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We’ve been having the same conversation for more than a year: Is our black autistic son ready to walk home from school alone? We had a long list of reasons we didn’t let him do so in fourth or fifth grade, but we finally agreed, after much discussion, that sixth grade would be the year. But, as the time approached, I was still unsettled by the idea.

Not because he does not know his way home, or because I am afraid he will get abducted. Not because I think he will do something stupid.

I’m afraid because he has an impulsive need to climb the rock walls, even if they are in someone’s yard, because he’s 11 and it seems like fun. I am afraid of him walking on the manicured lawns of our hard-working neighbors because it’s a faster route than staying on the sidewalk. And because of his skin color, I’m afraid that he will be mistaken for a kid who seeks to vandalize something or is actively seeking an illegal activity (neither of which he’s ever done).

Maybe I am afraid of it all: of him getting lost in his thoughts, or realizing he’s late and taking a shortcut through someone’s lawn, or getting kidnapped.

It pains me to live with this constant dread, but I am afraid that our little boy will get fined, arrested or even shot, because the combination of his skin color and his developmental disability put him at an increased risk. People may assume, because he is black, that he doesn’t belong where he is. And they may misinterpret the telltale symptoms of his autism as suspicious behavior.

This seemingly simple rite of passage, giving our son the freedom to learn about the world around him and teaching him neighborly etiquette, is essential to his development. But it keeps me up at night. He (and we) will learn so much this next school year about what he is capable of, how far we can get ourselves out of our own comfort zones and how much we can help push the needle, even a little bit, to help show how little black boys (and girls) do not need to be feared, pushed aside or put neatly into a box simply because their skin tone is a little darker than their classmate’s or their neighbor’s.

Growing up, I often wished that I could change my own dark-brown skin color into something that would give me more privilege, something closer to the white shades of my peers’ skin. I spoke about this desire openly and honestly with my family, and they reminded me they loved me and others would, too, regardless of how dark my skin was. As I grew older, I learned to love myself inside and out.

My son has never expressed those reservations. He is as confident about his skin color as he is about his mismatched clothes, his growing Afro and his neighborhood. He feels as though he belongs and sees no difference between himself and his white friends. He doesn’t wake up or go to sleep at night with the same worry I do: that he will suffer or be treated unfairly because he is a tall, slender preteen black boy, in the midst of a heated political climate.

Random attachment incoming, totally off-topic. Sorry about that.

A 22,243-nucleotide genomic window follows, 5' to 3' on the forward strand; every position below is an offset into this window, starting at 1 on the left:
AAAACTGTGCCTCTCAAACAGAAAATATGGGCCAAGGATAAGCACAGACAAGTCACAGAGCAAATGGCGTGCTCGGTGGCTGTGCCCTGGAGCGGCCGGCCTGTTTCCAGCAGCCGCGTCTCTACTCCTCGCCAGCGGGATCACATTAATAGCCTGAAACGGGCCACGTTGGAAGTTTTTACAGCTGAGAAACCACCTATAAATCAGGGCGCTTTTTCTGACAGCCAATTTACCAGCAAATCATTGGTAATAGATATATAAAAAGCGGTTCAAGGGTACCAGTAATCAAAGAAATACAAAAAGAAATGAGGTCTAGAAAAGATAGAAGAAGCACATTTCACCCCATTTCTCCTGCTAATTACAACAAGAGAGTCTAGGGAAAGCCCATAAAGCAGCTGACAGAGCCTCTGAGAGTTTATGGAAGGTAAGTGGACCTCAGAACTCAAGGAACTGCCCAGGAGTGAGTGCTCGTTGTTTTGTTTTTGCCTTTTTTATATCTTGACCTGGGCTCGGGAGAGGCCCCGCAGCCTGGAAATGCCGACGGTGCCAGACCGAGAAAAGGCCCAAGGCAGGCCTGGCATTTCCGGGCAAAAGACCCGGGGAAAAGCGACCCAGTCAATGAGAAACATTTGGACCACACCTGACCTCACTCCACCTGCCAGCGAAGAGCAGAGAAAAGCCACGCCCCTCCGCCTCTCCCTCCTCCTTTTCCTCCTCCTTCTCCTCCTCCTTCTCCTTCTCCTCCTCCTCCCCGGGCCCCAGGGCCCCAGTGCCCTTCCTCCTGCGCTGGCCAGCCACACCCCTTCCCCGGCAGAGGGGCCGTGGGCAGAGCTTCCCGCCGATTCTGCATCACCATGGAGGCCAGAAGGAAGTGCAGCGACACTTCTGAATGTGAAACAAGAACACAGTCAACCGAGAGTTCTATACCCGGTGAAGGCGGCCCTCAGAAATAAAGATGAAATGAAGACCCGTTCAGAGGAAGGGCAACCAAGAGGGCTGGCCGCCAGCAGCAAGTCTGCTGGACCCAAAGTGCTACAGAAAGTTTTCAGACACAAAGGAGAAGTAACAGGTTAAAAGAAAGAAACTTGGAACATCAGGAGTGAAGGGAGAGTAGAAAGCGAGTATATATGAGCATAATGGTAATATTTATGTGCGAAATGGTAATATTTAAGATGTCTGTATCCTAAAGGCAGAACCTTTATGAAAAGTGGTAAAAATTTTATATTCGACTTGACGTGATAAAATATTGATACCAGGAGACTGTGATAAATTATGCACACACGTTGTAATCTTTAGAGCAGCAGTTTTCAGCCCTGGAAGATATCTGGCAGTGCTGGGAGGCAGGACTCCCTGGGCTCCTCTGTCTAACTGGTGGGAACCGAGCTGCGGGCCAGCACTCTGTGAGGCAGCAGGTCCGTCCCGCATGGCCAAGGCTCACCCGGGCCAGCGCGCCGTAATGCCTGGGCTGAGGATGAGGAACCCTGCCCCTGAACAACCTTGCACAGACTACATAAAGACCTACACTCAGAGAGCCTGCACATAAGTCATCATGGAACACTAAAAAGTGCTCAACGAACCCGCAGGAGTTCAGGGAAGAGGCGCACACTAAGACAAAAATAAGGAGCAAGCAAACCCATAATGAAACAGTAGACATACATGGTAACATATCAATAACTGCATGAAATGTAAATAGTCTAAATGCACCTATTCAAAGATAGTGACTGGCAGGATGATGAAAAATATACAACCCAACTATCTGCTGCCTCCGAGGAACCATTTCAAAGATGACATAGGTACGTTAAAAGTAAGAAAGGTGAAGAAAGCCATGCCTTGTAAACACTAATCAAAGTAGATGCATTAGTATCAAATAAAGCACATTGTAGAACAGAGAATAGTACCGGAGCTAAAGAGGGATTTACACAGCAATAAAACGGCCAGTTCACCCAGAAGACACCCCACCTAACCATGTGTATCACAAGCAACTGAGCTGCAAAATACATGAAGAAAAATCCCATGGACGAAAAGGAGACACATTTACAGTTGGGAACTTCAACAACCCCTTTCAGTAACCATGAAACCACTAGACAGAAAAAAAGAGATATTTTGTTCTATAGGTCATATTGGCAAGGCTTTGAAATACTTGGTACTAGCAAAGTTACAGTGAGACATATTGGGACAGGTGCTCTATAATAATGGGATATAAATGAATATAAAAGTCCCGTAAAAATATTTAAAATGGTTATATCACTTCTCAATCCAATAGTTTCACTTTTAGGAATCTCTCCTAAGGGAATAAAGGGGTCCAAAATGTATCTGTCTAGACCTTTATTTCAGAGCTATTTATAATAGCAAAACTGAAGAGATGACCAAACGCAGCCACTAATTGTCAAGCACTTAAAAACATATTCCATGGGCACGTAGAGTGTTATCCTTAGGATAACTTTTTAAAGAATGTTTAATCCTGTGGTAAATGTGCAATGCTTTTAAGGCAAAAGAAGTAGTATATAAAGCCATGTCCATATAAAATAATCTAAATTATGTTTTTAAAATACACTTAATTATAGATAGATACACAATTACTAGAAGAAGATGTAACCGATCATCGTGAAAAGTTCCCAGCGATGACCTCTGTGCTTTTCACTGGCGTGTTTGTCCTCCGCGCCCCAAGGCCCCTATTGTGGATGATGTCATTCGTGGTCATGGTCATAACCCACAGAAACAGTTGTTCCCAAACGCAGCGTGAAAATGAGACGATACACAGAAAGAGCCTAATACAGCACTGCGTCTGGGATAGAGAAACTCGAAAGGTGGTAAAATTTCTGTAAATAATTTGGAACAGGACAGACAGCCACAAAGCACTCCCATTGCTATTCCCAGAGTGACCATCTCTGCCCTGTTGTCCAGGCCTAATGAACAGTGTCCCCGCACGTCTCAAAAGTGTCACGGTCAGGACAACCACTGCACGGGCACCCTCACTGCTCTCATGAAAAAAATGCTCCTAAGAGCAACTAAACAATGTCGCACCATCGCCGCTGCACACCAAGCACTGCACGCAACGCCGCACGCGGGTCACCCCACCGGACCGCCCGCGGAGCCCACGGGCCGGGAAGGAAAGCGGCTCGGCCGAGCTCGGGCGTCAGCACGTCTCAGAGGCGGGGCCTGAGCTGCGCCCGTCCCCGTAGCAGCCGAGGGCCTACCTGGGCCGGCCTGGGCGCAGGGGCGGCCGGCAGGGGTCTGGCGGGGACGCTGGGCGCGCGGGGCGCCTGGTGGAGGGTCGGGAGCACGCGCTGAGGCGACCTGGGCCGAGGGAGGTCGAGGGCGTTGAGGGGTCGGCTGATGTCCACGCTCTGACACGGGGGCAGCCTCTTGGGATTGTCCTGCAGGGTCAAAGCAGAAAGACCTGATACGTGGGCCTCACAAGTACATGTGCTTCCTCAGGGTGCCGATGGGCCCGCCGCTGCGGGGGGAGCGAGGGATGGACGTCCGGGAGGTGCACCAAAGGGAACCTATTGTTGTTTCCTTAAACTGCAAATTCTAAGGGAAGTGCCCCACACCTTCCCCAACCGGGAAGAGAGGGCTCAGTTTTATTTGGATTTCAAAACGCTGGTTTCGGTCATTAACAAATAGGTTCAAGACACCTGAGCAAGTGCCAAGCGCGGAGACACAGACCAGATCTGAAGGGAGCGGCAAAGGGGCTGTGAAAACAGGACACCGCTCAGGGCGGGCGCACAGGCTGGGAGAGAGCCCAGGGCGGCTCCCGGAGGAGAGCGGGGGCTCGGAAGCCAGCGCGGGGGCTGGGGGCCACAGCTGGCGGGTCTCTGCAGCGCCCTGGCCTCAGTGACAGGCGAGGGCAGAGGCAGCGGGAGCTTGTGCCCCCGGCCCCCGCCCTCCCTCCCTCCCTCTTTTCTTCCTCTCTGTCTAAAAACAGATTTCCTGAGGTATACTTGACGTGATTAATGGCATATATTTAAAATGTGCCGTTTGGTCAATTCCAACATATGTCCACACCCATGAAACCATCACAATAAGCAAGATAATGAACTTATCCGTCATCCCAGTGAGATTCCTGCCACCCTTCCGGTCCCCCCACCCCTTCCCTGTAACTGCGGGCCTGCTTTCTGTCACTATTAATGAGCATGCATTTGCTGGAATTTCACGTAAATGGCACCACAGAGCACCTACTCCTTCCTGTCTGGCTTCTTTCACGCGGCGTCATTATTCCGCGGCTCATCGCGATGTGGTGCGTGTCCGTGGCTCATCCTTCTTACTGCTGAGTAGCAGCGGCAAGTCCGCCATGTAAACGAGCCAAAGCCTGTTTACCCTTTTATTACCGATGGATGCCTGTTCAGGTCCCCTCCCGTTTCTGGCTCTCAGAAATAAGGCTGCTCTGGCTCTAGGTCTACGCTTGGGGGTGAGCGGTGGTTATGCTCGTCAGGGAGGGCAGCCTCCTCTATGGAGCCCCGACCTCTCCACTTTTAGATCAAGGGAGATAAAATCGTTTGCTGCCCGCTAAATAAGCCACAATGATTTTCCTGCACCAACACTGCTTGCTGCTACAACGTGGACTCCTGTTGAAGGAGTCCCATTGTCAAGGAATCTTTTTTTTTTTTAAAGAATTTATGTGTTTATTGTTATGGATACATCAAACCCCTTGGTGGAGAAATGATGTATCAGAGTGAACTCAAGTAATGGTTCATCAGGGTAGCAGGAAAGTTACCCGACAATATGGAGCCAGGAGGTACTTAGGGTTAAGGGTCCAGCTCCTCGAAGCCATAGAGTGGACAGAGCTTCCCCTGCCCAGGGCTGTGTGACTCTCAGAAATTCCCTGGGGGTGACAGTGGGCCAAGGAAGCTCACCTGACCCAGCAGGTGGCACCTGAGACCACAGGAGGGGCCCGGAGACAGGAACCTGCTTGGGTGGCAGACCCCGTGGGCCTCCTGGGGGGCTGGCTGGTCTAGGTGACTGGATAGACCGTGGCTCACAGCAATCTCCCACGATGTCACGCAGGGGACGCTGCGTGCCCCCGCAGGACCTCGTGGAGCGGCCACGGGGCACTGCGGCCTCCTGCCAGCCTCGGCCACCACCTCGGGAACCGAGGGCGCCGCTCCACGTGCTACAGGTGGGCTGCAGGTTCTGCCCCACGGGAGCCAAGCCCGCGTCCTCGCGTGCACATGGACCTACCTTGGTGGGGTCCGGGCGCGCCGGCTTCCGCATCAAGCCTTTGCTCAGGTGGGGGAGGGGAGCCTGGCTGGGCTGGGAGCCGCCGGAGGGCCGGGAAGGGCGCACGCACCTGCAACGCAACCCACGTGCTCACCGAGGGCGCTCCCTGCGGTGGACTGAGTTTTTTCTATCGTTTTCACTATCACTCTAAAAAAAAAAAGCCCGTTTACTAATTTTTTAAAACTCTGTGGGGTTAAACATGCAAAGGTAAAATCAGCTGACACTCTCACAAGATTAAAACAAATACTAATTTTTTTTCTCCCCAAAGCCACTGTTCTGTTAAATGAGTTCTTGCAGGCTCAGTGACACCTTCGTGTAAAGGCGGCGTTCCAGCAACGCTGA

So how do we prepare him for what he doesn’t see coming?

We can continue to teach him about humanity. About loving his peers regardless of how they feel about his family — with his two moms and his little sisters who do not look exactly like him — his politics, or his hope that everyone will be treated fairly. We can (and will) continue to introduce him to all this life has to offer, including our ability to travel and help him to understand the world around him, trying diverse foods, volunteering in communities of need and that with love, anything is possible.

Earlier this summer, we took him to Bard College, my alma mater, to hear a commencement address given by U.S. Rep. John Lewis (D-Ga.). While Lewis spoke, our son looked on with excitement and wonder, as though his own future flashed before him. Our son saw a man who lived through the unimaginable — being beat down by policemen and arrested — who was one of the Freedom Riders, pushing to desegregate public transportation. Lewis fought for our freedoms, helping African Americans legally and officially become voting citizens with the passing of the Voting Rights Act of 1965.

In his address, Lewis urged the graduates of 2017 to “get into necessary trouble to make this world a better place,” to “roll up your sleeves; the world is waiting for your talent to lead it to a better place,” and to “be bold, be courageous … use your education to redeem the soul of our nation.” Those words left all of us feeling stronger and ready to take on the world to make it a better place.

So our son is walking home this year because we can all learn a little more from one another, and we are hoping people can learn from him. Because he is part of a community that is a work in progress, because we trust him to find his way home, to be an example and to possibly make a mistake on his route home and learn from it. Lewis’s speech reminded us that time stops for no one, that the time is now to take action, to get up, to take one’s education and use it as armor to defeat injustices we may face.

Nikkya Hargrove is a wife, mother and writer based in Connecticut. Find her on Twitter @Nikkya1128.

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More reading:

We need to start spoiling our black children

Guiding my African American children through the next four years

How my interracial marriage changed the way I see the world, and how I parent

The parent-teacher conference is our report card, too